I Have broken in a couple of factory Sendero barrels and it did help, as in they are easier to clean now then prior. They were used when I bought them and real fowlers, and they still foul a good bit, but they are easier to clean now then before.

    Theoretically, with a proper break-in, you should see longer accuracy strings between cleanings and easier cleaning. With an over bore like the 7 STW I would use light loads with a slow powder to save your throat... or you could just use up those factory loads.

    -Mark
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      #4  
    Unread 04-17-2011, 12:43 PM
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    Join Date: Oct 2009
    Location: Pa
    Posts: 75
    Re: breaking in a barrel

    Its hard to say what proper brake in procedure is different manufactures recommend different things but its generally the same idea you shot small amount of rounds clean so on and so one but you build up the amount of rounds you shoot until you have put a set amount of rounds through it.
    I hate doing it more than I have to I probably wont do it to a factory rifle unless it already come with a custom barrel and they recommend it.
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      #5  
    Unread 04-17-2011, 01:15 PM
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    Join Date: May 2008
    Location: South of Canada and North of Wyoming
    Posts: 6,068
    Re: breaking in a barrel

    Quote:
    Quote:
    Originally Posted by Ian B View Post
    .... you shot small amount of rounds clean so on and so one but you build up the amount of rounds you shoot until you have put a set amount of rounds through it.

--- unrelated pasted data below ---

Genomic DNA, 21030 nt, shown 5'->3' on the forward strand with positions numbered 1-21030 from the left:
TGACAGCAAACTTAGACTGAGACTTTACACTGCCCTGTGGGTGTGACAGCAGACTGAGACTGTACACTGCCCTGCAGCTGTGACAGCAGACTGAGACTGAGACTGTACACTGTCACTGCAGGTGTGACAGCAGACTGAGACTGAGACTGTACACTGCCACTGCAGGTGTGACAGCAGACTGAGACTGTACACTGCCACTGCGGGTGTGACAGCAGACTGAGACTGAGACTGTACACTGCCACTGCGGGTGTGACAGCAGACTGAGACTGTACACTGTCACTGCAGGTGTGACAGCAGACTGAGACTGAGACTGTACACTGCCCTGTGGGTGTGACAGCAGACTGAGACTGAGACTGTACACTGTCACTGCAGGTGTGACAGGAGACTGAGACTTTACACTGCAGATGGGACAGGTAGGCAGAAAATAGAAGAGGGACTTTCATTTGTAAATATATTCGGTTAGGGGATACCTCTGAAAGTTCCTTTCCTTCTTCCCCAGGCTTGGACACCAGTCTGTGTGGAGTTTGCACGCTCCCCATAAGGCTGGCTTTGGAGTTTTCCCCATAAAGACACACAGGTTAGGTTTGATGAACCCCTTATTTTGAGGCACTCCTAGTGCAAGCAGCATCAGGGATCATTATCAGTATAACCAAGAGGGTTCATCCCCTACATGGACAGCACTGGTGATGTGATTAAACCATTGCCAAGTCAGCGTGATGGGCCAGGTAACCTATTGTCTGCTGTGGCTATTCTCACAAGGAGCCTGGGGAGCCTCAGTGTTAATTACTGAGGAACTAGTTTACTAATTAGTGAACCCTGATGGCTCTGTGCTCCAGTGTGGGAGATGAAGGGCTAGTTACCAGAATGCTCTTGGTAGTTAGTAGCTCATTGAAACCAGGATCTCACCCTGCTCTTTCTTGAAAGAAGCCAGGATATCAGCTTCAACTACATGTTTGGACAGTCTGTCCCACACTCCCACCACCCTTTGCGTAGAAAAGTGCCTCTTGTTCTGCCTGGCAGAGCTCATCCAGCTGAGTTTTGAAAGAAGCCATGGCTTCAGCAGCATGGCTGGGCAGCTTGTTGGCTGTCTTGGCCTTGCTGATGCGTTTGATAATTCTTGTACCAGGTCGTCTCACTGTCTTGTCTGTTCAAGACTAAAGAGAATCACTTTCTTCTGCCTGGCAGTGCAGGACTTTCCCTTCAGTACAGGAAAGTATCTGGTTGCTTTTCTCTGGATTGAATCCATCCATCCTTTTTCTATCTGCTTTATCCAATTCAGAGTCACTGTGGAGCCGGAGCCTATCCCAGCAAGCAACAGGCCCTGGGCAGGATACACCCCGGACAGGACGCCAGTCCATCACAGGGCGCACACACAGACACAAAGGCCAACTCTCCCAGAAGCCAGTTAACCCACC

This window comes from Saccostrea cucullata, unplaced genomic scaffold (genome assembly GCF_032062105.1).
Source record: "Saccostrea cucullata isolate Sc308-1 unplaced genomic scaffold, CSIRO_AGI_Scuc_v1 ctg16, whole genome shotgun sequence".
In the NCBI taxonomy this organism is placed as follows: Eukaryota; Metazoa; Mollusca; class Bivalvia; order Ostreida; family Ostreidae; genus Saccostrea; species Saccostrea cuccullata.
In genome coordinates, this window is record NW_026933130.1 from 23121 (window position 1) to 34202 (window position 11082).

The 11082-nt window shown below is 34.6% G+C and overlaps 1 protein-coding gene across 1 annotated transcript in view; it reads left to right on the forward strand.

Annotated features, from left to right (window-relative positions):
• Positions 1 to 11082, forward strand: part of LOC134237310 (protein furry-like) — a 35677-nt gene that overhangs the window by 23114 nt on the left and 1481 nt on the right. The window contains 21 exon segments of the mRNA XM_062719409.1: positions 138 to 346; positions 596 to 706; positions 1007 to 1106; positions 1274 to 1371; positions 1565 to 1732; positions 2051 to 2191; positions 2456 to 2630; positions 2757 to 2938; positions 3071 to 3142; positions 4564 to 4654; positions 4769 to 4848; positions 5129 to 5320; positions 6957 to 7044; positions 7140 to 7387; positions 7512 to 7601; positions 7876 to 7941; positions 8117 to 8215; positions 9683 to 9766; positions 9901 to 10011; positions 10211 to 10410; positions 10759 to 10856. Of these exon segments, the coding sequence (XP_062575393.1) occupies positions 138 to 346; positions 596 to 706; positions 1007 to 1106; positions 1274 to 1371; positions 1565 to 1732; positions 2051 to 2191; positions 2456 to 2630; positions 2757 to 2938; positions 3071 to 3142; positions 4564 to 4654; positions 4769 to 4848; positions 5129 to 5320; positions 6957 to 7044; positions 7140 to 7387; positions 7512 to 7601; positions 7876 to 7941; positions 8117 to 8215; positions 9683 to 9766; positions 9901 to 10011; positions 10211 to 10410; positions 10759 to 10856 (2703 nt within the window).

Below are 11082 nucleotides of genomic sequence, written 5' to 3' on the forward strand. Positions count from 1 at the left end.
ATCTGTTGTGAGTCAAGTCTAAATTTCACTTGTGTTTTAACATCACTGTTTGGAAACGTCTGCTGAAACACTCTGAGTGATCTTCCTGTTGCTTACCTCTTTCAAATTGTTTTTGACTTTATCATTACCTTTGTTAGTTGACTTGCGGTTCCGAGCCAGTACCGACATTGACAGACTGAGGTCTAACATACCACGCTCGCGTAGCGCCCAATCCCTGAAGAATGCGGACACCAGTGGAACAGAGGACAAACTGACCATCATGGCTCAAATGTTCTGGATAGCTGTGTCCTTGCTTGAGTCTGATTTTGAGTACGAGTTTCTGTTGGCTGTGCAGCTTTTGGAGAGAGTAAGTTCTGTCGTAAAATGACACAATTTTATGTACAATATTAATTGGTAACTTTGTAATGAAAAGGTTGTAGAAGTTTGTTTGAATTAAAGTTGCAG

It's true that some manufacturers will recommend a set procedure, and gradually increasing rounds between cleaning and I'm not sure why. Reason being, after the first shot, your barrel is copper fouled. The whole idea behind break-in is to condition the barrel so that roughness and irregularities are "burnished" out so it reduces the bore's fouling. This can only be accomplished with a perfectly clean bore. If the bore is fouled, it is basically impossible to accomplish the burnishing. Any shots after the first shot are useless and wasted.

    Also, every bore is different, some may take 1 shot and some factory barrels may take 30. The barrel is broke in when it's broke in... not just because 10 shots were fired through it. With my Senderos, I kept shooting and cleaning until I didn't see any more improvement which was close to 30 rounds in each. And it took several trips to the range because it took a long time between shots to get the copper out.
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      #6  
    Unread 04-17-2011, 06:23 PM
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    Join Date: Jan 2011
    Location: Bozeman, MT
    Posts: 162
    Re: breaking in a barrel

    Quote:
    Originally Posted by MontanaRifleman View Post
    With my Senderos, I kept shooting and cleaning until I didn't see any more improvement which was close to 30 rounds in each. And it took several trips to the range because it took a long time between shots to get the copper out.
    My Sendero 300 RUM took about 40 rounds. I did it all in one range session, but it took over 3 hours to get it done. Very time consuming. But worth it for sure. The first few (10 or so) fouled the barrel pretty badly. Now I really only clean every 20 rounds or so, unless I'm switching bullets during load development.

    --Ben
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      #7  
    Unread 04-17-2011, 07:23 PM
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    Join Date: Nov 2008
    Location: Eastern Montana
    Posts: 282
    Re: breaking in a barrel

    Quote:
    Originally Posted by venom600 View Post
    My Sendero 300 RUM took about 40 rounds. I did it all in one range session, but it took over 3 hours to get it done. Very time consuming. But worth it for sure. The first few (10 or so) fouled the barrel pretty badly. Now I really only clean every 20 rounds or so, unless I'm switching bullets during load development.

    --Ben


    You always clean after 20 rounds?